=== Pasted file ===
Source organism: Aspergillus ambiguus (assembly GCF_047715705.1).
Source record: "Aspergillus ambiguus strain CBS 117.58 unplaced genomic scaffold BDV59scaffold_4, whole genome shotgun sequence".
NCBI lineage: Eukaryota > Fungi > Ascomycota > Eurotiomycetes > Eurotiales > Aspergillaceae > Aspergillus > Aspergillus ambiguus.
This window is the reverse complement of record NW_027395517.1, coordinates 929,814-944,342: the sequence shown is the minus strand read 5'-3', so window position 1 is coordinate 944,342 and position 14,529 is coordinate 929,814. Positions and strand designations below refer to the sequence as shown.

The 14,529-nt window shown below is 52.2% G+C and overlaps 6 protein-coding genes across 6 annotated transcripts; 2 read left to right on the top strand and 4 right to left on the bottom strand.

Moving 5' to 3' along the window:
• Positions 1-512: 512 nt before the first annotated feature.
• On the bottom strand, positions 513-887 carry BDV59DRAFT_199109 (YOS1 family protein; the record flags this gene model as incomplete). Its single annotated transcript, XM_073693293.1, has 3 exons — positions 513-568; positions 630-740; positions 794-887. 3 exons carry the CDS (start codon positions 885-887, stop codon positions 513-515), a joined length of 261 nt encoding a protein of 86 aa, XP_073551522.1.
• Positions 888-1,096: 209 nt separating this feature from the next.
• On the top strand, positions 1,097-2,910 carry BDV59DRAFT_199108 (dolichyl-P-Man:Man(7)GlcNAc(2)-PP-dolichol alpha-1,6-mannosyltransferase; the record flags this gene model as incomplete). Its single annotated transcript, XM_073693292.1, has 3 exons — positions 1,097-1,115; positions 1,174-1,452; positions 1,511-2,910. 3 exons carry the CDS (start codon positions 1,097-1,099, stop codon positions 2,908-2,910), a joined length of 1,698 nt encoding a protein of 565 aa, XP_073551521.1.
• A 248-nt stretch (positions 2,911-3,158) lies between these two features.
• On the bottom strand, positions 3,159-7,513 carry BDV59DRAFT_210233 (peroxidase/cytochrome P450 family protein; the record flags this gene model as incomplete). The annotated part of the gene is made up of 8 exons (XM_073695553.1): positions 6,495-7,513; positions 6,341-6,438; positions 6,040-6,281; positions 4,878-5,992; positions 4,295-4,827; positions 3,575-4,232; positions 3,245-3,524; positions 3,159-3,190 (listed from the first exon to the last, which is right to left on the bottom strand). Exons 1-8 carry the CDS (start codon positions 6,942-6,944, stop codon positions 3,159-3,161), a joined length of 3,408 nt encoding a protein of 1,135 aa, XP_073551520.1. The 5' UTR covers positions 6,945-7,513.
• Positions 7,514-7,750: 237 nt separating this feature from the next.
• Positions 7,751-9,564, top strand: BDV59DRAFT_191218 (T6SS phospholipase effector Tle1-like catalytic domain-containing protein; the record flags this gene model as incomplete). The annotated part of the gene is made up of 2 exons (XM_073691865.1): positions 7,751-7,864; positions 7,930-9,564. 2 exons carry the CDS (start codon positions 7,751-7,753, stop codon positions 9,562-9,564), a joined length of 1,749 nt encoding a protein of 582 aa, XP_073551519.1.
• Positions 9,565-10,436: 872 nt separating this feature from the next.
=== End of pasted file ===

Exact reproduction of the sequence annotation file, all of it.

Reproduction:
Source organism: Aspergillus ambiguus (assembly GCF_047715705.1).
Source record: "Aspergillus ambiguus strain CBS 117.58 unplaced genomic scaffold BDV59scaffold_4, whole genome shotgun sequence".
NCBI lineage: Eukaryota > Fungi > Ascomycota > Eurotiomycetes > Eurotiales > Aspergillaceae > Aspergillus > Aspergillus ambiguus.
This window is the reverse complement of record NW_027395517.1, coordinates 929,814-944,342: the sequence shown is the minus strand read 5'-3', so window position 1 is coordinate 944,342 and position 14,529 is coordinate 929,814. Positions and strand designations below refer to the sequence as shown.

The 14,529-nt window shown below is 52.2% G+C and overlaps 6 protein-coding genes across 6 annotated transcripts; 2 read left to right on the top strand and 4 right to left on the bottom strand.

Moving 5' to 3' along the window:
• Positions 1-512: 512 nt before the first annotated feature.
• On the bottom strand, positions 513-887 carry BDV59DRAFT_199109 (YOS1 family protein; the record flags this gene model as incomplete). Its single annotated transcript, XM_073693293.1, has 3 exons — positions 513-568; positions 630-740; positions 794-887. 3 exons carry the CDS (start codon positions 885-887, stop codon positions 513-515), a joined length of 261 nt encoding a protein of 86 aa, XP_073551522.1.
• Positions 888-1,096: 209 nt separating this feature from the next.
• On the top strand, positions 1,097-2,910 carry BDV59DRAFT_199108 (dolichyl-P-Man:Man(7)GlcNAc(2)-PP-dolichol alpha-1,6-mannosyltransferase; the record flags this gene model as incomplete). Its single annotated transcript, XM_073693292.1, has 3 exons — positions 1,097-1,115; positions 1,174-1,452; positions 1,511-2,910. 3 exons carry the CDS (start codon positions 1,097-1,099, stop codon positions 2,908-2,910), a joined length of 1,698 nt encoding a protein of 565 aa, XP_073551521.1.
• A 248-nt stretch (positions 2,911-3,158) lies between these two features.
• On the bottom strand, positions 3,159-7,513 carry BDV59DRAFT_210233 (peroxidase/cytochrome P450 family protein; the record flags this gene model as incomplete). The annotated part of the gene is made up of 8 exons (XM_073695553.1): positions 6,495-7,513; positions 6,341-6,438; positions 6,040-6,281; positions 4,878-5,992; positions 4,295-4,827; positions 3,575-4,232; positions 3,245-3,524; positions 3,159-3,190 (listed from the first exon to the last, which is right to left on the bottom strand). Exons 1-8 carry the CDS (start codon positions 6,942-6,944, stop codon positions 3,159-3,161), a joined length of 3,408 nt encoding a protein of 1,135 aa, XP_073551520.1. The 5' UTR covers positions 6,945-7,513.
• Positions 7,514-7,750: 237 nt separating this feature from the next.
• Positions 7,751-9,564, top strand: BDV59DRAFT_191218 (T6SS phospholipase effector Tle1-like catalytic domain-containing protein; the record flags this gene model as incomplete). The annotated part of the gene is made up of 2 exons (XM_073691865.1): positions 7,751-7,864; positions 7,930-9,564. 2 exons carry the CDS (start codon positions 7,751-7,753, stop codon positions 9,562-9,564), a joined length of 1,749 nt encoding a protein of 582 aa, XP_073551519.1.
• Positions 9,565-10,436: 872 nt separating this feature from the next.